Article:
The effect of displacement on the mechanical properties of human cadaver subsynovial connective tissue

Matthias Vanhees, Yutaka Morizaki, Andrew R. Thoreson, Dirk Larson, Chunfeng Zhao, Kai Nan An, Peter C. Amadio

Research output: Contribution to journalArticlepeer-review

15 Scopus citations

Abstract

The subsynovial connective tissue (SSCT) in the carpal tunnel may participate in the origin of carpal tunnel syndrome (CTS), yet material properties of the SSCT have not been well-characterized. We investigated the response of the SSCT to repeated ramp stretch tests. Eight human cadaver wrists were used. The physiological excursion of the flexor digitorum superficialis of the third digit (FDS 3) was measured, starting from a neutral position to maximal flexion of the metacarpophalangeal and proximal interphalangeal joints. The FDS 3 tendon was pulled to 40%, 60%, 90%, and 120% of the physiological excursion. Two "ramp stretch" cycles were performed at every excursion level, except for 120% of excursion, where three cycles were performed. The ratio of energy absorbed between the second (E2) and first (E1) ramp stretch was 0.94 (SD = 0.07) for 60%, 0.84 (SD = 0.11) for 90%, and 0.68 (SD = 0.11) for 120% of the physiological excursion. A significant decrease occurred in energy absorbed after the first ramp stretch cycle at 90% and 120% of the physiological excursion, which was not seen at 60%. Our data are consistent with a stepwise damage occurring in the SSCT. Furthermore, the damage seems to initiate within the physiological range of tendon excursion. This finding may be important in understanding the pathophysiology of conditions that are associated with SSCT pathology, such as carpal tunnel syndrome.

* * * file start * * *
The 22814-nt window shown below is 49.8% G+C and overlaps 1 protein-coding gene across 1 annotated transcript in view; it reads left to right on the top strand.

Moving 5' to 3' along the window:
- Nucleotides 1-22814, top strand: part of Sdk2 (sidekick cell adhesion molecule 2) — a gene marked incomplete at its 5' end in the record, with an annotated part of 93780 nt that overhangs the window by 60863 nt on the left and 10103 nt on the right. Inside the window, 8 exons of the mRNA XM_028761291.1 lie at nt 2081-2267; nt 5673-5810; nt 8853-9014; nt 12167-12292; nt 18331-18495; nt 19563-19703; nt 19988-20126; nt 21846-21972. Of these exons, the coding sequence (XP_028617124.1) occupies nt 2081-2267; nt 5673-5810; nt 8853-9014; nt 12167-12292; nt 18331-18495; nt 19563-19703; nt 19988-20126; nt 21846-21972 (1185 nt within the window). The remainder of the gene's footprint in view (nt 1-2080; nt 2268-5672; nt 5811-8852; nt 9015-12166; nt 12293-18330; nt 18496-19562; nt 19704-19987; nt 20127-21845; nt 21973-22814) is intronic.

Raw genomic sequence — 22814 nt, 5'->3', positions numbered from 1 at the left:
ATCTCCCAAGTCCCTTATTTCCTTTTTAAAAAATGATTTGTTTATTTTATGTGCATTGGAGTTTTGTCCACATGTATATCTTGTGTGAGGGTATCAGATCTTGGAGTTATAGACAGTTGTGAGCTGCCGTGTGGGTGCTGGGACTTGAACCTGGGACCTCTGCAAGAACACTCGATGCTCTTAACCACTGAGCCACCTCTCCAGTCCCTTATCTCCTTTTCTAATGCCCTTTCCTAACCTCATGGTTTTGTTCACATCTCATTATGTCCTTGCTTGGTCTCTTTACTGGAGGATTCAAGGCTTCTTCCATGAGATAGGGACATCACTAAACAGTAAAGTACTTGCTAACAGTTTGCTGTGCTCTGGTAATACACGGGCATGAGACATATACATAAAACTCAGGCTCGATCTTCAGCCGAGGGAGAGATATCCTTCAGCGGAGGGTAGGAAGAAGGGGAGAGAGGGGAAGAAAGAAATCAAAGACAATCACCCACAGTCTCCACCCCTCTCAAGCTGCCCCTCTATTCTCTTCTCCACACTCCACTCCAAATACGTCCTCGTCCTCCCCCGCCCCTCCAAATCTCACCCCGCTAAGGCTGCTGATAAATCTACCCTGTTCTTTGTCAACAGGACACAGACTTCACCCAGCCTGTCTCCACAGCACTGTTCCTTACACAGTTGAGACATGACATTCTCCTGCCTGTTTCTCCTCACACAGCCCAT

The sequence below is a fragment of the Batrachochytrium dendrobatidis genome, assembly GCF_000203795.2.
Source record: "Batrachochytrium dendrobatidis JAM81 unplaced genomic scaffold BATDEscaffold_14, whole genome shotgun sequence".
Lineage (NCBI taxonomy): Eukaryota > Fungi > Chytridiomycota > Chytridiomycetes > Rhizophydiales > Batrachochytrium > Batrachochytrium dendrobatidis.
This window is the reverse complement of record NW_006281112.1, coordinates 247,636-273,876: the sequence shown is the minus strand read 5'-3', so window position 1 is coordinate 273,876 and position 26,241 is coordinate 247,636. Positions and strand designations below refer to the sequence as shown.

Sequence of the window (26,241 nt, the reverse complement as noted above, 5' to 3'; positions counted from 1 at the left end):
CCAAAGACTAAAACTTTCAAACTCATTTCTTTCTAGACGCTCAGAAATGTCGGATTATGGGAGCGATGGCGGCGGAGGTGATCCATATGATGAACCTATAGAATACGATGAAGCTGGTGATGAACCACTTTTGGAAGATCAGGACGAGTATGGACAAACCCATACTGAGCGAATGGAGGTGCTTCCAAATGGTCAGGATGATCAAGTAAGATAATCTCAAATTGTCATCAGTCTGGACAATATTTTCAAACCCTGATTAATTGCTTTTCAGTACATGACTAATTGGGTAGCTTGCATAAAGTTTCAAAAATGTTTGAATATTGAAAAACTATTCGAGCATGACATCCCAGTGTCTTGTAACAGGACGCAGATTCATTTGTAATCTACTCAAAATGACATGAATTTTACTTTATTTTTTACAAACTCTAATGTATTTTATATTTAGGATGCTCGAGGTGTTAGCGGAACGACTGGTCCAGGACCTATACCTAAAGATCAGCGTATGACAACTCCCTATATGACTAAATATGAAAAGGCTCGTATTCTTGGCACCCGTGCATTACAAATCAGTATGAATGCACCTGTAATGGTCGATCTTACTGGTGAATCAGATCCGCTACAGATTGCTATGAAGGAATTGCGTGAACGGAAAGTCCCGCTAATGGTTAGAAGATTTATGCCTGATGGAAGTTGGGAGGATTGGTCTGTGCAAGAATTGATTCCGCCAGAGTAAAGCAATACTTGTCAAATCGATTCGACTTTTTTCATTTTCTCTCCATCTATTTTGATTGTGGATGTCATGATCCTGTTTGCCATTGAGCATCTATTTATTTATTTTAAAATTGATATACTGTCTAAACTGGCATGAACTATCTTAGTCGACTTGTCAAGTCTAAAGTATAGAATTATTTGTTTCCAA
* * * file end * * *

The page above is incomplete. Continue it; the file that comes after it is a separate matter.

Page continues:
Original languageEnglish (US)
Pages (from-to)1732-1737
Number of pages6
JournalJournal of Orthopaedic Research
Volume30
Issue number11
DOIs
StatePublished - Nov 2012

Keywords

  • biomechanics
  • carpal tunnel
  • human cadaver
  • ramp stretch test
  • subsynovial connective tissue

ASJC Scopus subject areas

  • Orthopedics and Sports Medicine

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